Based on our discussions over the course of the IMF/WB Spring Meetings, as well as the Fund's recent World Economic Outlook, we present our key takeaways on Nigeria. For more details, read our in-depth "IMF/WB Spring Meetings, April 2022 – country notes and global themes" report.
Notwithstanding the improvement to South Africa’s twin deficits from the terms-of-trade shock, the longer-term outlook remains weak. The IMF projects real GDP growth of just 1.4% over the medium term and projects a continued rise in debt, suggesting that it does not see the National Treasury’s fiscal consolidation plans as credible.
There is seemingly little reform momentum, with growth unlikely to reach sustainably positive per capita levels without major structural reforms in the areas of product and labor market, state-owned enterprise (SOE) management, energy security, transportation bottlenecks and education, among others. Against this backdrop, there will be few inroads to lowering South Africa’s astronomical unemployment rate.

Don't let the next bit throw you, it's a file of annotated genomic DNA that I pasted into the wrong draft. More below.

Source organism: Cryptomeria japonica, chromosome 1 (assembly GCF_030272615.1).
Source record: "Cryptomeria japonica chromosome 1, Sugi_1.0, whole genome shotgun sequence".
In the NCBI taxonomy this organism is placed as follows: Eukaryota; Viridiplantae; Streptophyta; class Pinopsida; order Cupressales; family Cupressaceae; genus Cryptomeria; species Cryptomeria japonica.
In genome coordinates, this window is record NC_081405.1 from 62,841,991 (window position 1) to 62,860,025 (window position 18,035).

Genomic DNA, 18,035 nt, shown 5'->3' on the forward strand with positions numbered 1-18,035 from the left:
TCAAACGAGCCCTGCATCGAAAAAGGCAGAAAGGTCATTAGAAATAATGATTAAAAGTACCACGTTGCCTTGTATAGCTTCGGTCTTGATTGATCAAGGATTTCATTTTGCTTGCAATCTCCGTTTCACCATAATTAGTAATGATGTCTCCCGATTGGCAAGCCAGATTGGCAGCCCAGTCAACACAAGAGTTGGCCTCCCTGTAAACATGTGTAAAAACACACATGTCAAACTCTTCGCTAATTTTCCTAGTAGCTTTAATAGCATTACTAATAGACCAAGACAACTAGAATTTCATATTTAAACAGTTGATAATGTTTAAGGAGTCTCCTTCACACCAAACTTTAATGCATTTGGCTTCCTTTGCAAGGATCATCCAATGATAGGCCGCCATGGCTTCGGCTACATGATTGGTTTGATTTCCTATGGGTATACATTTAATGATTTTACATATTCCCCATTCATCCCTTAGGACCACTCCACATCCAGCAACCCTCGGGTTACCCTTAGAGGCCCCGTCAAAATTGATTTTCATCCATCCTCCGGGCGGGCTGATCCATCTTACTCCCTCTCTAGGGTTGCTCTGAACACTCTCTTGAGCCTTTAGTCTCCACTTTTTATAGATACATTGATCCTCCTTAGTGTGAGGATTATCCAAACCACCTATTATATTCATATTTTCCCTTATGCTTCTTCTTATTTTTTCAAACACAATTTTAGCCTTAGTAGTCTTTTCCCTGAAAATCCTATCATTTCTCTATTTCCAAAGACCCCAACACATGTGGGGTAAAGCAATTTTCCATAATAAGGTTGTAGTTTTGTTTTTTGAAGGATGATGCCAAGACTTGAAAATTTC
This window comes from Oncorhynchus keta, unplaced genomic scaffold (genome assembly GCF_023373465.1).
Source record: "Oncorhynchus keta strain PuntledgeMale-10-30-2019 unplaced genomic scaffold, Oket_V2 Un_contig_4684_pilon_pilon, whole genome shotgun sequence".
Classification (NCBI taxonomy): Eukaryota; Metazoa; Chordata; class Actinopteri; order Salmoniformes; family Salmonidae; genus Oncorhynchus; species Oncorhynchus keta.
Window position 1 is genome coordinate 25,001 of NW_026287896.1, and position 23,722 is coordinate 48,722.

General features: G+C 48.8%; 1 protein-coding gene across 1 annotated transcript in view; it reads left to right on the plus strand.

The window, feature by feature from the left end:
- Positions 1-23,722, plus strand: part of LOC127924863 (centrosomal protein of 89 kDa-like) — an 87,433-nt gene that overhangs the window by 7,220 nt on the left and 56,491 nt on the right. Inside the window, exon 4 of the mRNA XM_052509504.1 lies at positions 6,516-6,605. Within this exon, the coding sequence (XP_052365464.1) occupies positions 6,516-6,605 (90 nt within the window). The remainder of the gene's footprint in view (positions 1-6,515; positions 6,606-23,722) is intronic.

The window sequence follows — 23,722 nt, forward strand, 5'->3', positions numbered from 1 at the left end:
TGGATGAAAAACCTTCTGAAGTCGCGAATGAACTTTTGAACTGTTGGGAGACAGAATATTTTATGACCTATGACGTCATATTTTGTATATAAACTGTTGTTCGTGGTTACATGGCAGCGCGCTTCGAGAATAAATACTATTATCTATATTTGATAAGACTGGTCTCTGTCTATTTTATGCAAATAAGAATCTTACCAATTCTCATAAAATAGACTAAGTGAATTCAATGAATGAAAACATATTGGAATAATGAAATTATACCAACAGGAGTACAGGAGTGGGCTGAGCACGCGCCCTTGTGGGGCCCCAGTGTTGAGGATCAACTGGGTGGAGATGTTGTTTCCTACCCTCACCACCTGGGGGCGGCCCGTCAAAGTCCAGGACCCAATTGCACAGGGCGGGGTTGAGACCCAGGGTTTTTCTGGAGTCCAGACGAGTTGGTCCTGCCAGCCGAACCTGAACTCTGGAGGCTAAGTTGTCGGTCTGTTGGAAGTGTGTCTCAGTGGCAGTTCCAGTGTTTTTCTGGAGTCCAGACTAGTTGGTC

Key risks to the budget include likely overshoots on wages, SOE transfers and social grants, and there is a risk that commodity windfalls translate to permanent spending increases. Conversely, the inflation outlook is more favorable given a relatively modest rise in recent months and the South African Reserve Bank’s strong track record of inflation targeting, with expectations likely to remain relatively well-anchored.
Overall, South Africa has been a key beneficiary of the rise in global commodity prices, and is in a substantially less vulnerable position than it was at this time last year. However, the longer-term outlook is little changed, and we see little prospect of an improved reform backdrop as the political cycle starts to heat up towards the end of the year ahead of the ANC’s Elective Conference.
We retain our Hold recommendation on South African eurobonds and Buy recommendation on local currency government debt, given the positive terms-of-trade shock and high real yields.
See here for a summary of our discussion with Dr. Chris Loewald, Head of the Economic Research Department and MPC member at the SARB.